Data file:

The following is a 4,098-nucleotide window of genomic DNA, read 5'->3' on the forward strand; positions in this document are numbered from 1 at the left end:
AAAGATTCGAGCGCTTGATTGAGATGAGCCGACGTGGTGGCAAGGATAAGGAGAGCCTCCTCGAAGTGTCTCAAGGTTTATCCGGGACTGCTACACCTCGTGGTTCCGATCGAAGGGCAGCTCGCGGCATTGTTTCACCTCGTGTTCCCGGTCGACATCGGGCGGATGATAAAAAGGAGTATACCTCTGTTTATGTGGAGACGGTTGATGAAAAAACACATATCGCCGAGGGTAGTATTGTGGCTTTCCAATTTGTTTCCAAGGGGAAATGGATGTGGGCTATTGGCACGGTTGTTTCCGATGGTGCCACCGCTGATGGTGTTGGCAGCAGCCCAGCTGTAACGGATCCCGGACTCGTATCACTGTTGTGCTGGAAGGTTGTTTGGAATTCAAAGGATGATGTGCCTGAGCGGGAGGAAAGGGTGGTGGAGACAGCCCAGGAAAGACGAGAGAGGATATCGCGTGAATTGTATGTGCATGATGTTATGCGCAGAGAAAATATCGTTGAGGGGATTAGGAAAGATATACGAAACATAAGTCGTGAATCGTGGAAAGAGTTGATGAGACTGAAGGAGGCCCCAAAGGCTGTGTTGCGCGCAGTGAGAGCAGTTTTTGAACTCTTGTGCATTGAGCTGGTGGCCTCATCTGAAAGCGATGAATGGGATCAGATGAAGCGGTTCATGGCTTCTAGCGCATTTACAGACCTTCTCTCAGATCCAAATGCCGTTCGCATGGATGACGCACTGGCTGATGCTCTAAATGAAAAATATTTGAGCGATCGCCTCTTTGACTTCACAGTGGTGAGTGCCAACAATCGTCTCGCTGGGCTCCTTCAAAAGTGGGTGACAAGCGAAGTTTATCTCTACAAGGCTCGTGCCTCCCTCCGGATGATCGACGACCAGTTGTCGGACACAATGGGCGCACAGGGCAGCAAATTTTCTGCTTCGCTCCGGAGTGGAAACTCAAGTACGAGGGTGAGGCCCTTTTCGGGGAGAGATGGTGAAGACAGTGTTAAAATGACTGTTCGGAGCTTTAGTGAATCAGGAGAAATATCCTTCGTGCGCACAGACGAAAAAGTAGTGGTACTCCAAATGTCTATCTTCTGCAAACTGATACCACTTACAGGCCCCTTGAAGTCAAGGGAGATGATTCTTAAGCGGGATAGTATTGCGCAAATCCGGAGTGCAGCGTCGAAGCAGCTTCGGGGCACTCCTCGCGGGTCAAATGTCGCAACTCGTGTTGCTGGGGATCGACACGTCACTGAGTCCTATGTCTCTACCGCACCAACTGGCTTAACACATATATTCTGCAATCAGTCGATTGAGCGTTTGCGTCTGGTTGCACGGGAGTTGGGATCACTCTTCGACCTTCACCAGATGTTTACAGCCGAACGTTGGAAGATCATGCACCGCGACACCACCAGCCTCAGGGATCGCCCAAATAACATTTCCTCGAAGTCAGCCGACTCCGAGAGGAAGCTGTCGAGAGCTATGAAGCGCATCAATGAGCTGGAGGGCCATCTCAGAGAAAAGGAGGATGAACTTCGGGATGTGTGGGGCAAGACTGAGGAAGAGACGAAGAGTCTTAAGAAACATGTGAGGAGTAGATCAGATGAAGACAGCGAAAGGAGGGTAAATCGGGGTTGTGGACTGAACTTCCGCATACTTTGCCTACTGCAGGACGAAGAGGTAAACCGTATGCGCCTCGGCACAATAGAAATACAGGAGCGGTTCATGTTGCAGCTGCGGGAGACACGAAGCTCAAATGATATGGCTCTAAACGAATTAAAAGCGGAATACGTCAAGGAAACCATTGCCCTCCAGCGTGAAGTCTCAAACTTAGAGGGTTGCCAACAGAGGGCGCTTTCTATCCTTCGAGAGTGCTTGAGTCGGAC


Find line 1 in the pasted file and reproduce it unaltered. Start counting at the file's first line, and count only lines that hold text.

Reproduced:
The following is a 4,098-nucleotide window of genomic DNA, read 5'->3' on the forward strand; positions in this document are numbered from 1 at the left end: